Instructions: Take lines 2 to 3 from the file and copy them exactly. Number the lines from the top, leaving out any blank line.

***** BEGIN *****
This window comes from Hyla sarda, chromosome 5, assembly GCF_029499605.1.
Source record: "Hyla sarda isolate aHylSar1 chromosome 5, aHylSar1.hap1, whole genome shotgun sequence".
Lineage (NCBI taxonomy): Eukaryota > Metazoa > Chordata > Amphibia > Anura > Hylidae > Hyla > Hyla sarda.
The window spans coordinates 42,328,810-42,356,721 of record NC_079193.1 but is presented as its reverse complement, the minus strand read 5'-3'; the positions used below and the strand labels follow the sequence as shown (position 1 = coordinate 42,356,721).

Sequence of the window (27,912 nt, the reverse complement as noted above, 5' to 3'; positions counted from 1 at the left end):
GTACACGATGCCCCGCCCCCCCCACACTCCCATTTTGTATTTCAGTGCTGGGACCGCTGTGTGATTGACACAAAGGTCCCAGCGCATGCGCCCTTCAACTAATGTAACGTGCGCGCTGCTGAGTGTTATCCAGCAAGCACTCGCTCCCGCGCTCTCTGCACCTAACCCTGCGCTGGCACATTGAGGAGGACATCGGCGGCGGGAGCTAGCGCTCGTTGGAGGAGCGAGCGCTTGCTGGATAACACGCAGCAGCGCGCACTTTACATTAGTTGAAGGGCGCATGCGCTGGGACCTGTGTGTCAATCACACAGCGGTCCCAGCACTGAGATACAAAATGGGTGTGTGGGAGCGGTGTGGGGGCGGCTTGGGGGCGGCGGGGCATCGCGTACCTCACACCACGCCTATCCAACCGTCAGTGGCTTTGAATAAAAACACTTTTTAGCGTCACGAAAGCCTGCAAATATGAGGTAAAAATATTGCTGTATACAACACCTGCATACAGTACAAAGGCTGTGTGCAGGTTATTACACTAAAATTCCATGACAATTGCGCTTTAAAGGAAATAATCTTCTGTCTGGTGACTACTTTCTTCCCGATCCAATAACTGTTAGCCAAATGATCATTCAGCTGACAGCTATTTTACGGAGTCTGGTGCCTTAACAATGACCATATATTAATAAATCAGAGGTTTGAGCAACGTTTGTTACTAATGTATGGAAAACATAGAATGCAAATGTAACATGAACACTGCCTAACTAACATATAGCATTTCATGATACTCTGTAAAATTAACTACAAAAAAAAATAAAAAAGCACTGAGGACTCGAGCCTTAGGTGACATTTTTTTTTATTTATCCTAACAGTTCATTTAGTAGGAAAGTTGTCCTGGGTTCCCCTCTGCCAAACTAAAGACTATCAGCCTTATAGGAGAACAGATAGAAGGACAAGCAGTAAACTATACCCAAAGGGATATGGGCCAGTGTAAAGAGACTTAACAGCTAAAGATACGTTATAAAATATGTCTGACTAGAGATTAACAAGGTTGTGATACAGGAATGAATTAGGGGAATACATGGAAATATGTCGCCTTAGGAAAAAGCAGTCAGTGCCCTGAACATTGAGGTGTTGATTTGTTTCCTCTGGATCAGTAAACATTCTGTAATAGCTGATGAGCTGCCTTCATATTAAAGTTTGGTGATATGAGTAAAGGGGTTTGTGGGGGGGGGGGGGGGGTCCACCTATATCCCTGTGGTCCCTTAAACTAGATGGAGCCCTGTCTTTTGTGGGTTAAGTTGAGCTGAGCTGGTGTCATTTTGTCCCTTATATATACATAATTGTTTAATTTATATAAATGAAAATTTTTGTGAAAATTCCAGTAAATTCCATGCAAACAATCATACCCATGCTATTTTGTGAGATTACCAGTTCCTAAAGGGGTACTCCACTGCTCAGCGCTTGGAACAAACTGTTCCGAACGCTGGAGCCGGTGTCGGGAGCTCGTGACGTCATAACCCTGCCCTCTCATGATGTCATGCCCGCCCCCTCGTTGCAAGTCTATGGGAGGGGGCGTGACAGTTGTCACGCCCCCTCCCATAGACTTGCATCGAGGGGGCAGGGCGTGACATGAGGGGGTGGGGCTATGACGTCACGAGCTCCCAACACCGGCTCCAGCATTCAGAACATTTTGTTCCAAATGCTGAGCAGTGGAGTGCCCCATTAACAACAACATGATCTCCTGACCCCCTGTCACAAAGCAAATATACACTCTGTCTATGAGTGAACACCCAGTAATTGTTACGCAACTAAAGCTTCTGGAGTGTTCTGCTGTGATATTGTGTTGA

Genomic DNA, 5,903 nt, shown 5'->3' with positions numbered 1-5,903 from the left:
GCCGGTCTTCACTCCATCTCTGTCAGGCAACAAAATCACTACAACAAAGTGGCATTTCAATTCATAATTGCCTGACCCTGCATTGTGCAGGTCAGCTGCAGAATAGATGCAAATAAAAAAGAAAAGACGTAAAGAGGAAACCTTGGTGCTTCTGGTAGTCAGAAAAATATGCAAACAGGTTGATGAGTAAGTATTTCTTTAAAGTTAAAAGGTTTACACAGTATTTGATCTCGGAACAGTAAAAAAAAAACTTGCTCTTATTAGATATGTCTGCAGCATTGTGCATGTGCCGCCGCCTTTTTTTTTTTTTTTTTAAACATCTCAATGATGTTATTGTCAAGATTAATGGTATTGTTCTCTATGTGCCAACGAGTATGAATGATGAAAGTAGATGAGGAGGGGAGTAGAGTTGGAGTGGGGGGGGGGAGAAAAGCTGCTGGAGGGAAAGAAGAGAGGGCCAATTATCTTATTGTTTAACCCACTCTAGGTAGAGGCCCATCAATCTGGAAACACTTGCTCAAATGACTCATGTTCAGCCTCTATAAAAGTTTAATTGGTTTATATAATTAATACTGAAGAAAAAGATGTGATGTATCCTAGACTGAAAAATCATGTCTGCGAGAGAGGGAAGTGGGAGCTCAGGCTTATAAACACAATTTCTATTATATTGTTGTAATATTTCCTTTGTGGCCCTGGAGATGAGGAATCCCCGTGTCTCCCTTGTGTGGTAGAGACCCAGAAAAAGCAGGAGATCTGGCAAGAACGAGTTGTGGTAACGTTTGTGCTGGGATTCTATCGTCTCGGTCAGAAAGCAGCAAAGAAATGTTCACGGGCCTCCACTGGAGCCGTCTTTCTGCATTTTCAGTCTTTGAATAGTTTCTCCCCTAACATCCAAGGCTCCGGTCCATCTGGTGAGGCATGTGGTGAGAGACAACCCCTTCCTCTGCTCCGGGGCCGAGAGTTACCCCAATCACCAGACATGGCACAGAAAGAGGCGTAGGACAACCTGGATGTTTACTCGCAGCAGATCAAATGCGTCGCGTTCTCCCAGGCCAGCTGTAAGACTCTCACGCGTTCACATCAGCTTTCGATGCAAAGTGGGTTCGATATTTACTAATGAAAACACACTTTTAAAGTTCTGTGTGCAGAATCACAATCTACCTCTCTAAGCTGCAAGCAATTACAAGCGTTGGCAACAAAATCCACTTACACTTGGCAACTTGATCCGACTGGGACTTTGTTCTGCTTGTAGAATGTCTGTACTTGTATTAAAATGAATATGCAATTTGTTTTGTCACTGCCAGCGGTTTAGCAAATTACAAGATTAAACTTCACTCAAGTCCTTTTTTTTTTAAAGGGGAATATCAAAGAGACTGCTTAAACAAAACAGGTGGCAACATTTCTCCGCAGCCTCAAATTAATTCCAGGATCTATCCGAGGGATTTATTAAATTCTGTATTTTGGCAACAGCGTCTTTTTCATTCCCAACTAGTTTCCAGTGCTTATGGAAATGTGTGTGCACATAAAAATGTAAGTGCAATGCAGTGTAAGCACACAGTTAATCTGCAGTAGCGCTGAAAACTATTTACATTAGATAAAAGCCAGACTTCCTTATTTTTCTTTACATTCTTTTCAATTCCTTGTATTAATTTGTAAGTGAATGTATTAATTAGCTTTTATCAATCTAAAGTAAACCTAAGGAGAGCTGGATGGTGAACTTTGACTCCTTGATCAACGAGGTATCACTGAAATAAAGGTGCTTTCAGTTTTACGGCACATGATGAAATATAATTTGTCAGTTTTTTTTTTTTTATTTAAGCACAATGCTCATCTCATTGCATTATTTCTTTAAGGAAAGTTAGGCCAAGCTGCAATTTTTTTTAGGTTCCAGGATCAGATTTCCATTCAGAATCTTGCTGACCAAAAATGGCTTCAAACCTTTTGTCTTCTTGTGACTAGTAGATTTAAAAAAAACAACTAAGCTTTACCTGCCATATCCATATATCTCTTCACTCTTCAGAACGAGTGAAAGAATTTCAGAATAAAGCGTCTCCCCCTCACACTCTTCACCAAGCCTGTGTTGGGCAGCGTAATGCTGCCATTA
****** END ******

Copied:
Source record: "Hyla sarda isolate aHylSar1 chromosome 5, aHylSar1.hap1, whole genome shotgun sequence".
Lineage (NCBI taxonomy): Eukaryota > Metazoa > Chordata > Amphibia > Anura > Hylidae > Hyla > Hyla sarda.